Suppose we have a supervised training set $T=\{ (x_1, y_1),\dots, (x_n,y_n)\}$ where $x_i$ is an example and $y_i \in \{-1,+1\}$ is its label. Further suppose that examples are only observable through a feature extraction function $f(x;s)$ where $x$ is an example and $s \in \{s_1,\dots,s_m\}$ is an argument for feature extraction. For each possible value of $s$, we train a linear SVM (on the set $\{ (f(x_1;s), y_1),\dots, (f(x_n;s),y_n)\}$). Let $w_i$ be learned weights of the SVM for $s=s_i$.

My question is on combining subsets of these SVMs for improved classification. Specifically, for a test example $x$, suppose that we have the scores of only the first two SVMs (feature extraction is costly): $w_1^T f(x;s_1)$ and $w_2^Tf(x;s_2)$. How can we combine these scores (optimally) to obtain a final decision? A trivial answer would be to train a SVM for each subset of $s$ values but this is not tractable.

Ideally, I'm interested in a probabilistic interpretation. Assuming each SVM models $P(y|f(x;s_i))$, I want to express $P(y|f(x;s_1), f(x;s_2))$ using $P(y|f(x;s_1))$ and $P(y|f(x;s_2))$.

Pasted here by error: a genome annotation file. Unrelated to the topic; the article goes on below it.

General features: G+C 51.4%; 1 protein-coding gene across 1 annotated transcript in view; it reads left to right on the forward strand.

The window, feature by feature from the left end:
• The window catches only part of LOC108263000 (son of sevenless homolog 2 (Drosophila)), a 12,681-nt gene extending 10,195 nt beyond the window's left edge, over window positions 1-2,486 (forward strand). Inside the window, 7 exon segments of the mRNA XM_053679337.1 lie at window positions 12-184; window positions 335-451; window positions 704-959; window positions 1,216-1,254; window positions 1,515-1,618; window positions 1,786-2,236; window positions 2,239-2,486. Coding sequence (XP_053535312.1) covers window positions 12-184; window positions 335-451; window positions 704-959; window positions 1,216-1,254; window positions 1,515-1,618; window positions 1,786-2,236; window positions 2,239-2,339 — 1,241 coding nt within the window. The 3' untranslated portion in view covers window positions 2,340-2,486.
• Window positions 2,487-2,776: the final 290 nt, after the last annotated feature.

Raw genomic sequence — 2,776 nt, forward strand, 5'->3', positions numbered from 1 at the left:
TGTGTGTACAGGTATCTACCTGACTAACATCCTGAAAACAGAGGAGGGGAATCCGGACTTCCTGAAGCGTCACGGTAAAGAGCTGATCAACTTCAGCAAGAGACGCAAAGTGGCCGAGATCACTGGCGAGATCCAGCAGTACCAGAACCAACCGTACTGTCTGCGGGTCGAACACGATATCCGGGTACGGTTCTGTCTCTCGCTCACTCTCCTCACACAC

2 Answers 2


You might find the following article helpful. Various techniques are outlined to get probability estimates for the outputs of SVM in Milgram.

In combining the probability estimates a weighted or unweighted sum of probabilities, naive Bayes or various other techniques can be used. See Chapter 5 for a comprehensive study of fusing classifier outputs. Kittler argues theoretically that the sum rule (adding up the probabilities of various classifiers and choosing the class with the highest probability) is optimal.

I don't know what type of improvement in accuracy you can expect from only two support vector machines. The argument behind ensemble is that the probability of a correct collective decision approach 1 if the number of classifiers in the ensemble approach infinity. Using only two classifiers, will either agree on the decision or disagree on the decision. I would think that the ensemble wont be any better than the best single classifier?

  • 1
    $\begingroup$ As an archival note: Section 5.4.2 of Kuncheva's book gives a Bayesian validation for the sum rule proposed by Kittler et al. $\endgroup$
    – emrea
    Mar 8, 2013 at 19:16

A] Majority Voting
B] Weighted Voting (Considering the distance to hyperplane as the weight or confidence of each hyperplane in their classification)
C] AdaBoost [1] Algorithm.

[1] http://en.wikipedia.org/wiki/AdaBoost


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